Once upon a time, I wrote A LOT of email about software. http://markmail.org/search/?q=wendy+smoak (Those aren't all original messages, some of them are replies where I'm quoted, or mail generated from the issue tracker.)
Many of those messages were answers to questions. Sometimes I knew the answer when I started writing. Sometimes I only had an idea. Sometimes it was out of my league... but I knew someone else who would know.
If I know the answer off the top of my head, it's easy. Just write, and perhaps include a link to the relevant documentation. Once I've been working with something long enough, the compiler in my head can predict what the system will do with a given input.
If I'm not sure, my first course of action is generally a search (Google? Internal knowledge base?) with interesting words from the question. The last thing I want to do is spend time figuring out a problem that someone else has already solved.
Immediately, I start keeping notes. On paper, on a wiki page, in a text document. Later, if I'm looking at a code snippet that I didn't write... I want to be able to figure out where I got it from.
While I might have some ideas of what the problem might be at this point, I try to avoid speculating. Especially if I'm on site with a client, I don't want to mention something that sends them off on a tear.
Then I try to reproduce the problem. Sometimes that means clicking through a UI, sometimes that means creating a test case or an example in code. I'm after the simplest possible way to demonstrate the problem, so everything extraneous gets removed, one thing at a time. Sometimes, this process of removal will reveal where the problem is.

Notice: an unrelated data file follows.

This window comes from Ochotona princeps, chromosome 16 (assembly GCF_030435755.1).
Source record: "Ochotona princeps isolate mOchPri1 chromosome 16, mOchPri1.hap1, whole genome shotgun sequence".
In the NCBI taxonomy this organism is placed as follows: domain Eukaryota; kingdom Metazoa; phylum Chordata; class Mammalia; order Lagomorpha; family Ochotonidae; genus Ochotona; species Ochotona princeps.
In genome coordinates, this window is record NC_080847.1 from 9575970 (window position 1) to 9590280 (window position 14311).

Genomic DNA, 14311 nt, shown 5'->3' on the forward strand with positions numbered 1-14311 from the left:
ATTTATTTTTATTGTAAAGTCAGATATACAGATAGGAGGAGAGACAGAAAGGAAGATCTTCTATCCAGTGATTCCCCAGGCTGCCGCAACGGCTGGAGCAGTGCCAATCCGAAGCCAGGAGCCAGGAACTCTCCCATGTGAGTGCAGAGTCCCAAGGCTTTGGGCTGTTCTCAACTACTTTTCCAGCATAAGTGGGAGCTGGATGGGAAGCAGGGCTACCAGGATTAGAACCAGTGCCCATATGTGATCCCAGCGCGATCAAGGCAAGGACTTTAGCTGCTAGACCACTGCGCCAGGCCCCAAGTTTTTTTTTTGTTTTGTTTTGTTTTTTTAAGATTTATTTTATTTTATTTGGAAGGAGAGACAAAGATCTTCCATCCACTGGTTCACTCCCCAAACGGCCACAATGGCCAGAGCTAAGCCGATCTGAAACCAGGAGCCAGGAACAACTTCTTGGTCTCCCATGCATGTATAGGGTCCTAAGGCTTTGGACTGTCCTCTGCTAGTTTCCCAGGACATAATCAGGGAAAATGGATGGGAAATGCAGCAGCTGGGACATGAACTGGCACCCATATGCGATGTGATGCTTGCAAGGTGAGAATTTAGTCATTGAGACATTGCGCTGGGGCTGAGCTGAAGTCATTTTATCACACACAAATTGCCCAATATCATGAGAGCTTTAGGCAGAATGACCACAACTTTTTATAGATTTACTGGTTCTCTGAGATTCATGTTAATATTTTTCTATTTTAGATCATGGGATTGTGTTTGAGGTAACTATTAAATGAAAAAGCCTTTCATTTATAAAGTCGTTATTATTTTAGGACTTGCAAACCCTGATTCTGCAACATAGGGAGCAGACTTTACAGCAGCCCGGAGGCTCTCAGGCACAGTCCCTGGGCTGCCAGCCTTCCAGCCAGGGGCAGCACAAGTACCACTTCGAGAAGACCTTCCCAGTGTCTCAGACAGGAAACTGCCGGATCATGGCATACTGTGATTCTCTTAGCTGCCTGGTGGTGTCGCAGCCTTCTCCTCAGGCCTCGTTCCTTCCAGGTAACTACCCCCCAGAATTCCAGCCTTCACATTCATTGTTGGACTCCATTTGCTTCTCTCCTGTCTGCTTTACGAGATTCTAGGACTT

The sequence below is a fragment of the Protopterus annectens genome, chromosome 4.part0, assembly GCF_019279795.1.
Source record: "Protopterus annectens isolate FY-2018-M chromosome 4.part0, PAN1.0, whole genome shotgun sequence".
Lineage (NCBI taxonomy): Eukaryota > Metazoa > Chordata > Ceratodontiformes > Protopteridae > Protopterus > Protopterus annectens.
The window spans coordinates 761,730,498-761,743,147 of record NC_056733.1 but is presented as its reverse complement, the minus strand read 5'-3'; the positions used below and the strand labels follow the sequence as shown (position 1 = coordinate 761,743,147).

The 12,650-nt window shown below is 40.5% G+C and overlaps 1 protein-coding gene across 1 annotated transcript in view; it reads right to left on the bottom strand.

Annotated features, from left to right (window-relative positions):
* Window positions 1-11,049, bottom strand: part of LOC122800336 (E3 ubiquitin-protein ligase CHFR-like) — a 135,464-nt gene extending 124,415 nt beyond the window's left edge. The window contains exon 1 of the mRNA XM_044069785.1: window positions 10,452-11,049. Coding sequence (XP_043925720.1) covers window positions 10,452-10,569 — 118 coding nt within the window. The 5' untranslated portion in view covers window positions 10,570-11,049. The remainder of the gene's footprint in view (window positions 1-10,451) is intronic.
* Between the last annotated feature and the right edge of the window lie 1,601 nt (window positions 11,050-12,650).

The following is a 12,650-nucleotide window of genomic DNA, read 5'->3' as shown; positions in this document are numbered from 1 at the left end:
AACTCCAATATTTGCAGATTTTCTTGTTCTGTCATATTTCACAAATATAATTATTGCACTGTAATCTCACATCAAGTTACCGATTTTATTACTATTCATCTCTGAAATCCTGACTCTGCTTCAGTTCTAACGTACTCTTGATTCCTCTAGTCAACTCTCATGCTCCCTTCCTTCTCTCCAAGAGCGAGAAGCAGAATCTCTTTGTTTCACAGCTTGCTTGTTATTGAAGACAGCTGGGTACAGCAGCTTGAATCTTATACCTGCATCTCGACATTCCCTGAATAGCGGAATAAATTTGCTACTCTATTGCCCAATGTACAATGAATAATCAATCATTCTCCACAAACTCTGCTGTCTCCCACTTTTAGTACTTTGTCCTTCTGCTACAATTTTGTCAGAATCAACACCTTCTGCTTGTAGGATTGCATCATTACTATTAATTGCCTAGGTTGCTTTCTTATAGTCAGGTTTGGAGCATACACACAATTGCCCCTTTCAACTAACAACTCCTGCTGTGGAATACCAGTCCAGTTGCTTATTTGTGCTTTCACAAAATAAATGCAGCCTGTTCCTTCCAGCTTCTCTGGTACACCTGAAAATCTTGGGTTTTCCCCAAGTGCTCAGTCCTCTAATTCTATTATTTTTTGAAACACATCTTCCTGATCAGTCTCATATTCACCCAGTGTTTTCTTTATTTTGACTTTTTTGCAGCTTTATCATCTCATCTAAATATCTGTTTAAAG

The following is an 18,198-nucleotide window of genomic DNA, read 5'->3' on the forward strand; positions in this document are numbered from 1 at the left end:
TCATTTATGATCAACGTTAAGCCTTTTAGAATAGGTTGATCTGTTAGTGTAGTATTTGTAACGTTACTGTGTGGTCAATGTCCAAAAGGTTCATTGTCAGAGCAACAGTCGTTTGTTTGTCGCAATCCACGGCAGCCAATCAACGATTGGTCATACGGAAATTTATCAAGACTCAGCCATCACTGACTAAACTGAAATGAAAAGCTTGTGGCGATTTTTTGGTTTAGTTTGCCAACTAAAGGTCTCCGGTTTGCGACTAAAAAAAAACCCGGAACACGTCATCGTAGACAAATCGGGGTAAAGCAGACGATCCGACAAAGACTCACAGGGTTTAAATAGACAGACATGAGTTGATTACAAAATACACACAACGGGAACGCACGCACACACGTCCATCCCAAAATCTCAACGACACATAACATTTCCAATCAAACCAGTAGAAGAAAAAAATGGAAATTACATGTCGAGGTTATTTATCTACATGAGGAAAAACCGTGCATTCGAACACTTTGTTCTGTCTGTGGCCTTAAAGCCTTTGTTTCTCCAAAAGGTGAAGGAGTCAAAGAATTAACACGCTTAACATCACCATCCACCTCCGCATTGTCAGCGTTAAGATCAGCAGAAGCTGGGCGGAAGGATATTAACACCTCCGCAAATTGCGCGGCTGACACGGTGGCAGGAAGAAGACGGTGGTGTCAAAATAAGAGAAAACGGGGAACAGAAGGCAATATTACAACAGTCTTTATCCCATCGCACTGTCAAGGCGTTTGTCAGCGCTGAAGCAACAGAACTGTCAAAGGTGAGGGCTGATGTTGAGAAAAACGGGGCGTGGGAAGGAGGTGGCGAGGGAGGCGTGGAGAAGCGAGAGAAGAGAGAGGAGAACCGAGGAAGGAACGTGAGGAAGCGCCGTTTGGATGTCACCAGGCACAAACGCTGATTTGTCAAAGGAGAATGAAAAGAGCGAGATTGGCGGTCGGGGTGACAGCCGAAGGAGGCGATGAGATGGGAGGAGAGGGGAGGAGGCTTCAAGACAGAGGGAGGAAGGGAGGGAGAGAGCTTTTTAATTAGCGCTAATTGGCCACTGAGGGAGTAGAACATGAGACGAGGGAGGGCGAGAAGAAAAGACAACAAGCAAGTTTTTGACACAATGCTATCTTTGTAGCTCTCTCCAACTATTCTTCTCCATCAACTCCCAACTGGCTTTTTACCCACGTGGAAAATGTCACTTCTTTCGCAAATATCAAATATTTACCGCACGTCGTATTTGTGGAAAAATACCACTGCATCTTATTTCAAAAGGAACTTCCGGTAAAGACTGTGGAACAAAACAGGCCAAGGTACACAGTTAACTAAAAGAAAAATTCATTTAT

Even if it's one of those problems that seems impossible to reproduce, having something to poke at helps me think it through.
I might take screen shots of the UI or capture the text output in my notes.
Now with an understanding of what the problem is, I try to explain it to make sure I understand, listing my exact steps to reproduce it. No point in solving the wrong problem!
Then I set about fixing it, working around it, or otherwise getting the user to a point he can continue.
Rather than consciously brainstorming a bunch of possible options, for me this involves trying and discarding ideas in sequence, noting what I tried and what did or did not work.
And finally, I write it down.
That third option, knowing someone who knows, is an important point. After answering question after question after question, I built up enough social capital that I could call on the more senior members of the group if I got stuck. Despite not knowing the answer myself, I could catch the attention of a developer who might not otherwise be interested in answering. And they often would.
I'm a Connector. I go through life meeting people and figuring out who else I know that they should meet. And then I step back and let the magic happen.
The best part is seeing the user respond "Fixed!" or "Thanks!" and knowing I've helped.